# Policy Gradient with continuous action space

How to apply reinforce/policy-gradient algorithms for continuous action space. I have learnt that one of the advantages of policy gradients is , it is applicable for continuous action space. One way I can think of is discretizing the action space same as the way we do it for dqn. Should we follow the same method for policy -gradient algorithms also ? Or is there any other way this is done?

Thanks

• I'd recommend checking out this related question/answer: datascience.stackexchange.com/a/25212/75152 That answer contains a good description of how policy gradient can be applied to a continuous action space. – zachdj Oct 14 '19 at 13:10
• Hi, thanks for the link, i had a little difficulty understanding some parts, so what I want to confirm is, even in policy gradients for continuous actions we discretize them into discrete actions. Is my understanding correct? – cvg Oct 14 '19 at 14:06
• No that's not correct - there's no need to discretize the action space with policy gradient. For discrete problems, the policy returns a vector of probabilities for each action. But in continuous problems, the policy returns a continuous distribution over the action space. – zachdj Oct 14 '19 at 14:31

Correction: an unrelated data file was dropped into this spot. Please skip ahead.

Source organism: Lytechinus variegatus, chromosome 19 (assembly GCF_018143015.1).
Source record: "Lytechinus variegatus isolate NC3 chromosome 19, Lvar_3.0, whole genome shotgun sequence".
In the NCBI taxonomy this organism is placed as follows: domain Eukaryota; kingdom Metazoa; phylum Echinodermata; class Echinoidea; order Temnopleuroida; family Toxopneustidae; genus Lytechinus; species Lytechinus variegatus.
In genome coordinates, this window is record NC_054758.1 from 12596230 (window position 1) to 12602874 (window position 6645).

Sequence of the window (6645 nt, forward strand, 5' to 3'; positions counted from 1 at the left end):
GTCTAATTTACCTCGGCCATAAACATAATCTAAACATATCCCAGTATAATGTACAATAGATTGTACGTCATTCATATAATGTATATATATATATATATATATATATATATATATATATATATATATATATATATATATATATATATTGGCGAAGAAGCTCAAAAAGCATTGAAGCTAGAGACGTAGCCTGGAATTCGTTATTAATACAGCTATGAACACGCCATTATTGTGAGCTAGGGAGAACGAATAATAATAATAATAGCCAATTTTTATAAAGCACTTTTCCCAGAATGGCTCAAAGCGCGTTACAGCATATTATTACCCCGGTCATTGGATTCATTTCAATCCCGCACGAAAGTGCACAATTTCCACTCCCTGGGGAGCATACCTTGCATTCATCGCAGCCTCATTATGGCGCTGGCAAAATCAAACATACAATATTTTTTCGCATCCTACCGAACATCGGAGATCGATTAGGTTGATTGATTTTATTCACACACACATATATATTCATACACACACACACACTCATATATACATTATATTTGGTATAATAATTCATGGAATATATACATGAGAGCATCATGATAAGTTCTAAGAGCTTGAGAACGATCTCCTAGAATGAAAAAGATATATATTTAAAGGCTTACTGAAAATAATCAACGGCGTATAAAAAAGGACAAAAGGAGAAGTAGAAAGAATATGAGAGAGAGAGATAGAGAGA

• okay, thanks!! @zachdj – cvg Oct 14 '19 at 15:18

We assume that the action distribution is guassian, i.e. that we need to learn the parameters $$\theta$$ of $$\mathcal{N}(a|\mu_\theta,\sigma_\theta)$$. Let's say that $$\theta$$ is given by the weights of a neural network, which we find by optimizing the objective $$\max_\theta \mathbb{E}_{p_{\theta}}\left[ R(s,a)p_\theta(a|s)\right],$$ where $$p_\theta(s,a) = \mathcal{N}(a|\mu_\theta, \sigma_\theta)$$ and $$R(s,a)$$ is the cumulative discounted reward. The gradient is then per policy gradient theorem simply $$\mathbb{E}_{p_{\theta}}\left[\nabla_\theta R(s,a) \log p_\theta(a|s) \right]$$.
In practice we design a neural network to output one $$\mu$$ per action dimension and $$\sigma$$ can either be learned or kept fixed. If learned, interpret the output as $$\log \sigma$$, so it can take en value. To sample the action we use this outputs learned by our network.